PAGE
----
A common perception of domestic violence is that it only involves physical violence. But the experts provide a much broader definition. Not only does it affect more women, but the evidence can be much more easily masked. Even with makeup, a serious black eye can be hard to hide. A damaged psyche is another matter entirely.
The following definition is offered by the Joyful Heart Foundation, an educational and advocacy organization with hubs of service in New York, Los Angeles, and Honolulu:
Domestic violence “is a pattern of abusive behavior characterized by the intent to gain or maintain power and control over an intimate partner or other family members… [it] can take many forms,” including:
- Physical: Any use of force that causes pain or injury, such as hitting, kicking or slapping.
- Emotional and/or verbal: Constant criticism, threatening to hurt loved ones or harassment at school or in the workplace.
- Economic: Controlling a person’s finances, misusing one’s credit or making it difficult for a person to get or maintain a job.
- Psychological: Minimizing or blaming a person for the abuse, intimidation and/or threats or destroying property.
Needless to say, the impact of domestic violence can easily spill over into the workplace. Those effects can include:
- Absenteeism. If someone is physically injured or simply distraught, showing up for work might not seem like a good idea.
- Presenteeism. Victims may come to work, but be too upset to concentrate and work productively.
- Lashing out. A victim might naturally experience anger, which can manifest itself in outbursts directed at co-workers or customers.
- Depression. This mood disorder is not uncommon among victims who see no way out of an abusive relationship. A depressed worker is an unhealthy worker whom cannot be expected to work at full capacity.
In some of the worst cases, the abuser comes to the workplace to harm the victim and other employees. As an employer, awareness of the causes behind problematic employee performance can help guide your responses. But the sensitivity and shame felt by some victims of domestic violence may prevent you from probing into this deeply personal matter.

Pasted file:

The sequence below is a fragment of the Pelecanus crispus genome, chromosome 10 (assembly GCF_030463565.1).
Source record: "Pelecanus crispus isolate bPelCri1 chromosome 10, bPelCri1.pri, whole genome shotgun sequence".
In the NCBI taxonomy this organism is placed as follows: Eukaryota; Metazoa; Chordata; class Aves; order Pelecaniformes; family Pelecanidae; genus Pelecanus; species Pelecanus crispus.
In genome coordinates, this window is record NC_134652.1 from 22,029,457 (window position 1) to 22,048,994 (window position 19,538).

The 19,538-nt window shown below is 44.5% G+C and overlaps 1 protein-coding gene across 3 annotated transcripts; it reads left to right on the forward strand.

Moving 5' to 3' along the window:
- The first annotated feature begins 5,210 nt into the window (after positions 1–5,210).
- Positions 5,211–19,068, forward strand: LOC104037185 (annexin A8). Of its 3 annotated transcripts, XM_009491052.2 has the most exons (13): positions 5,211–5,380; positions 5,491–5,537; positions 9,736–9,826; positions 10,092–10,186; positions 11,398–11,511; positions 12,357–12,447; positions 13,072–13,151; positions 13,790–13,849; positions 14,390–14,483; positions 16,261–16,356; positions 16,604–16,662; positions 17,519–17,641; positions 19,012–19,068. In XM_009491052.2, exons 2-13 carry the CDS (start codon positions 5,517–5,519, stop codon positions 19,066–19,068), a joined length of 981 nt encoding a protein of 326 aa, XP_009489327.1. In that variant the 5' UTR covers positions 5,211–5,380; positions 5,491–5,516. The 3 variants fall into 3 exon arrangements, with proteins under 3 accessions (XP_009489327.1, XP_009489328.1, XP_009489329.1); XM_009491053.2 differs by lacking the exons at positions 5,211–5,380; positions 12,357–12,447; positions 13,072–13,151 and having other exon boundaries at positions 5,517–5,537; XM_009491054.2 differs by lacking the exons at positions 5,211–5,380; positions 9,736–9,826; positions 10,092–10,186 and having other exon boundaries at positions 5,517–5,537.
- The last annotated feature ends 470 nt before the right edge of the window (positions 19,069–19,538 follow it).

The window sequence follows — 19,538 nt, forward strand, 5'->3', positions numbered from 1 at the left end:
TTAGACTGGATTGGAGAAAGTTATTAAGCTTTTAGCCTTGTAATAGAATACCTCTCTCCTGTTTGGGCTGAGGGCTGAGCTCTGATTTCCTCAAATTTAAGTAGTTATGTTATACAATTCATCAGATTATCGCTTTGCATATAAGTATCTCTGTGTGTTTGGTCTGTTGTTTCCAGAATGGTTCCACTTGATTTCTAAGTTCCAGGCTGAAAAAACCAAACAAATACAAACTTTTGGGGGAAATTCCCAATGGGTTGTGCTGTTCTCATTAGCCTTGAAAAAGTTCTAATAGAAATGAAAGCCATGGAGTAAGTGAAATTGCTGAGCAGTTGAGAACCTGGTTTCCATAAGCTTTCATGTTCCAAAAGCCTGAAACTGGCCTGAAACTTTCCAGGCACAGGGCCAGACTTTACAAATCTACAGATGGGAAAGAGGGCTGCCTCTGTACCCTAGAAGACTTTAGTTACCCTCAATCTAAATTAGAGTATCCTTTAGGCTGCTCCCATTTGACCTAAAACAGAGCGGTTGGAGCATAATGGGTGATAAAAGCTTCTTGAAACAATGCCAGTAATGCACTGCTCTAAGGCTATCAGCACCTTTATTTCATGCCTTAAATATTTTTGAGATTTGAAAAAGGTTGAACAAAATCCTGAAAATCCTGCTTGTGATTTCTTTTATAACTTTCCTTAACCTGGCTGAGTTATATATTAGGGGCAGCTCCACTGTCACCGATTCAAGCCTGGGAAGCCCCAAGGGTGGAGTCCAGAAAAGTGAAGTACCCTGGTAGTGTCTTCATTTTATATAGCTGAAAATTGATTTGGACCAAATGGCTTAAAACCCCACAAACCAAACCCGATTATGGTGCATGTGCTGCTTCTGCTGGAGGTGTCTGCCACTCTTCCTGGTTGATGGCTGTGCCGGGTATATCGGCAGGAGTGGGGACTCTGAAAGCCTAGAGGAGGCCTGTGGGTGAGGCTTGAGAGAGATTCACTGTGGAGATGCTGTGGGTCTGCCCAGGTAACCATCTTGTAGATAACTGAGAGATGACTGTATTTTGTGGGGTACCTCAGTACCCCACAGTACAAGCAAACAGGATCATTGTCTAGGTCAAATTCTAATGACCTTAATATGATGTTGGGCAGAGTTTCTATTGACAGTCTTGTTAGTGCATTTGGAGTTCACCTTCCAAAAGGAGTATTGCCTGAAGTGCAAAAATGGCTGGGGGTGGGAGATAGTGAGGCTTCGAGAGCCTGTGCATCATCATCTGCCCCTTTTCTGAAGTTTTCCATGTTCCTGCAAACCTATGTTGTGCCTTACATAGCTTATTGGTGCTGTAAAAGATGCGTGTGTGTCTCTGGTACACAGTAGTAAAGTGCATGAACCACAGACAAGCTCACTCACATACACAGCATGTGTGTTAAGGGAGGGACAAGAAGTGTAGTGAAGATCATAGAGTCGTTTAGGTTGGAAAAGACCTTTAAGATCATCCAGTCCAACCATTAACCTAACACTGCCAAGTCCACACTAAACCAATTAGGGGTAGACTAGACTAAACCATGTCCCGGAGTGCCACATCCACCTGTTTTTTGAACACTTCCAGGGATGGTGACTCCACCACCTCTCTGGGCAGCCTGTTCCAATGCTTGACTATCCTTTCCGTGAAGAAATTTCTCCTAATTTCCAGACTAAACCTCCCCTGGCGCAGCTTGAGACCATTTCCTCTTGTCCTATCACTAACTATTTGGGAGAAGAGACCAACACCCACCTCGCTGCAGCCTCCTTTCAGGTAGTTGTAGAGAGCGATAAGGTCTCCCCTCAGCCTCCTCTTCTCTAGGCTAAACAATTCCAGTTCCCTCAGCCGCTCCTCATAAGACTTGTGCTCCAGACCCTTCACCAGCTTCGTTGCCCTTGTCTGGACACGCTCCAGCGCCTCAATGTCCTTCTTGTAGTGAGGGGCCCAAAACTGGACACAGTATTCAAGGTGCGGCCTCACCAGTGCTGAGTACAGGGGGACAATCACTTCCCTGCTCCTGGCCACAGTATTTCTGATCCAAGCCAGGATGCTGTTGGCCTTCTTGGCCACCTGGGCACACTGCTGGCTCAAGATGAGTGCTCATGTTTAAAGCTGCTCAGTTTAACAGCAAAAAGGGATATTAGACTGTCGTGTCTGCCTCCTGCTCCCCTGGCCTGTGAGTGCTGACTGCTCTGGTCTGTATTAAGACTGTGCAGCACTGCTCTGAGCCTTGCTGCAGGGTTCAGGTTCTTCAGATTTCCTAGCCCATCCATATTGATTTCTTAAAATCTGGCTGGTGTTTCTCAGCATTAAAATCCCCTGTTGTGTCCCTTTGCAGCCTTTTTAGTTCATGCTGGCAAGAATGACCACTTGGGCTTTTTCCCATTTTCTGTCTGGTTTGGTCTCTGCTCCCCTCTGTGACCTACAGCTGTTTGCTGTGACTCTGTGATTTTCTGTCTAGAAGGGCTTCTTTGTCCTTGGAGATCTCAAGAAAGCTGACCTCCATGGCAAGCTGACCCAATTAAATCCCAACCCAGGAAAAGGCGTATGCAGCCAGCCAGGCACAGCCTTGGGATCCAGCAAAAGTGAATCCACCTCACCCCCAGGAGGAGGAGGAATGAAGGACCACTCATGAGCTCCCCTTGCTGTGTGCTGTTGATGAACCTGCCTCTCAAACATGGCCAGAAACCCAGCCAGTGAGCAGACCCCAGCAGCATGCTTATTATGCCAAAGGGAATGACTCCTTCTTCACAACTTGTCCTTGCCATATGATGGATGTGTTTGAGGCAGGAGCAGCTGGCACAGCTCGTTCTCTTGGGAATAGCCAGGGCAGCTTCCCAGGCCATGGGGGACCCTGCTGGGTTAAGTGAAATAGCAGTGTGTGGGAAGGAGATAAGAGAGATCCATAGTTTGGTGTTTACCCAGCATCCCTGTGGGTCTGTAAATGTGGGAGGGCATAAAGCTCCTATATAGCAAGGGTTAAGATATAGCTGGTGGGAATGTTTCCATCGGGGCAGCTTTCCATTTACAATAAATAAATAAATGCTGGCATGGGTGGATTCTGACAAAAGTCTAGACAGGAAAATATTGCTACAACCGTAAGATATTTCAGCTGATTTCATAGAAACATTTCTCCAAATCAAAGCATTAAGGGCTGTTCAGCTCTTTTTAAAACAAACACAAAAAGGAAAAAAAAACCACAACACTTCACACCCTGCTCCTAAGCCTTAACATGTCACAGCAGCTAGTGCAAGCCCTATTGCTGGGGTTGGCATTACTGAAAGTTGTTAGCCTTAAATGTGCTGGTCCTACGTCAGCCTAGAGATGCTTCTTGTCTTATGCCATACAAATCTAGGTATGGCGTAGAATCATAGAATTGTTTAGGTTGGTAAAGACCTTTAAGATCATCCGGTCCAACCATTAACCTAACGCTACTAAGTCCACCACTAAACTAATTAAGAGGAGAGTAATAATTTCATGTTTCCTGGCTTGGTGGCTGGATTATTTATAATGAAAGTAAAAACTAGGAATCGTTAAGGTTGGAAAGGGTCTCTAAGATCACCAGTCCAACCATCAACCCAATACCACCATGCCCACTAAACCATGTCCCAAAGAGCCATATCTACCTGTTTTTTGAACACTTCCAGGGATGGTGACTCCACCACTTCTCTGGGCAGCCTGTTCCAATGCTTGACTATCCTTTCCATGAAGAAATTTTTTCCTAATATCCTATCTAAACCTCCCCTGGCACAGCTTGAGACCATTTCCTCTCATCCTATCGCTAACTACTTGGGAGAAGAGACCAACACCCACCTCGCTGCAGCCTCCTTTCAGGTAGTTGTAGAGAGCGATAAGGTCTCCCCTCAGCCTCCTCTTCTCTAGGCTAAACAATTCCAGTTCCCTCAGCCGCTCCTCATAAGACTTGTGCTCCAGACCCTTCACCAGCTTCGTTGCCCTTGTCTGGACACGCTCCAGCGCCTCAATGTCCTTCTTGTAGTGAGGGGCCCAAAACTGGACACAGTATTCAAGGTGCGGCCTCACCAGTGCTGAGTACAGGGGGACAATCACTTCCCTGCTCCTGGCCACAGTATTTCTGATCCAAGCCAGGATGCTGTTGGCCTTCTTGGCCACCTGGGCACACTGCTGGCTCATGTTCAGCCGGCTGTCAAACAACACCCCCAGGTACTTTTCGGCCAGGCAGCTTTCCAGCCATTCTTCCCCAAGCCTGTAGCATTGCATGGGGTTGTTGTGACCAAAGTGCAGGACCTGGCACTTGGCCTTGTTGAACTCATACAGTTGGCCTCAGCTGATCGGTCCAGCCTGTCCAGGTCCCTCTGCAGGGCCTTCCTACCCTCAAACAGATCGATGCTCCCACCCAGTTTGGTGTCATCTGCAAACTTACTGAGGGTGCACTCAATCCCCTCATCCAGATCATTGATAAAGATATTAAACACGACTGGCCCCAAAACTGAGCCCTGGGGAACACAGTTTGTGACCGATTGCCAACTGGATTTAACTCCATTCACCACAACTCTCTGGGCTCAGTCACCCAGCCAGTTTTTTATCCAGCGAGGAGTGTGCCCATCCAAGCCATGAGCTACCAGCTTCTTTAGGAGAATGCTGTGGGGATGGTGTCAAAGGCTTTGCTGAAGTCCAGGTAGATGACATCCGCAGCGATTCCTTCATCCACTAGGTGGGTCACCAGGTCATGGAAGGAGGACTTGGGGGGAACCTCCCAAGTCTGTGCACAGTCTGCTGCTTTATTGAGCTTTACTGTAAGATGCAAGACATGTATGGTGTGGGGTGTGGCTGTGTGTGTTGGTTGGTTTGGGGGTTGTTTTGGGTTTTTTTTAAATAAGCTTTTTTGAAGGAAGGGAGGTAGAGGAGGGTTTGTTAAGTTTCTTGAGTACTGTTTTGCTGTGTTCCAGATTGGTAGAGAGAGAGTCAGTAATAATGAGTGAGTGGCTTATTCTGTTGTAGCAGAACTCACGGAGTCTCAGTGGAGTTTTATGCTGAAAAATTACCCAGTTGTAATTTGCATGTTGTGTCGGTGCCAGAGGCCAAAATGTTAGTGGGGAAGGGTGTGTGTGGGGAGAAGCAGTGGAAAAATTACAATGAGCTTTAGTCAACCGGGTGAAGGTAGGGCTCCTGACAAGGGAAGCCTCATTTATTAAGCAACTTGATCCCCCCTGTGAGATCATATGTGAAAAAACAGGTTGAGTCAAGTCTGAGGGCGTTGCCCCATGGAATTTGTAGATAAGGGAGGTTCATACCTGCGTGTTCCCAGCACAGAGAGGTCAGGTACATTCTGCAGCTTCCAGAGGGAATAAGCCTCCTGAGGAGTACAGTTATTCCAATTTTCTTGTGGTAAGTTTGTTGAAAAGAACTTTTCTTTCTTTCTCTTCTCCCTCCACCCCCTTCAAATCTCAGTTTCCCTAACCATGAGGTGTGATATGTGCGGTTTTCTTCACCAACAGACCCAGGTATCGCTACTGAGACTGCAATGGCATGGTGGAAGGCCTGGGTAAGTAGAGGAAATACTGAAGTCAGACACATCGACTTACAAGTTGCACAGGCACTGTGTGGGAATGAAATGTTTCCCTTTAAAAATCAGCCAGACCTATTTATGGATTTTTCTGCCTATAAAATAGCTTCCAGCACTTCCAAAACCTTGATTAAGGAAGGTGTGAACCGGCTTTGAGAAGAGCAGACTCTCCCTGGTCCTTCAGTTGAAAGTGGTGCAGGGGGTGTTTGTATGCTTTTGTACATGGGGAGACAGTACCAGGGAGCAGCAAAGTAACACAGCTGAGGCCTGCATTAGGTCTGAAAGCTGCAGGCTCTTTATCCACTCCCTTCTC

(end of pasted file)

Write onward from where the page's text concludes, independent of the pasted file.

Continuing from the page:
Still, an awareness of the indicators of domestic violence, listed on websites of organizations to help victims, might help you understand the roots of some unsatisfactory employee behavior.
Leaves of Absence
Victims of domestic violence frequently, for a variety of reasons, reject suggestions of concrete steps they might take to resolve the problem. Therefore, you might be faced with a long-term challenge. Allowing such employees to take leave time, which extends beyond their available paid leave, is often needed, both for the benefit of the employee and to comply with the law.
Several states, including California, Florida, Illinois, Washington and the District of Columbia have passed laws giving victims of domestic violence the right to take some time off of work. Massachusetts just joined the ranks of such states on August 8. These laws outline acceptable reasons for granting leave. Examples include receiving counseling, time spent seeking legal remedies for the abuse and time off to move to a safer location.
State laws also govern the amount of time that can be taken off, what employees must do to notify you of their intention to seek leave and the role of paid leave. Currently, no state requires that employees on leave for domestic violence be paid.
Role of the FMLA
In addition, such employees might be able to use the Family and Medical Leave Act (FMLA) to get unpaid leave without losing their jobs. Employees who are physically or psychologically injured due to domestic violence may be entitled to FMLA leave. What if an employee has a parent or child who is a victim of domestic violence? He or she might be eligible to take time off to care for the individual, under the FMLA.
Also, in extreme situations, victims of domestic abuse might be protected by the Americans with Disabilities Act (ADA). That would be the case if an employee suffers a domestic violence-related injury, which substantially limits the employee’s ability to perform one or more major life activities. This includes post-traumatic stress disorder and other mental illnesses. You would be required to make a “reasonable accommodation” for such an employee, as you would under any other legitimate ADA claim.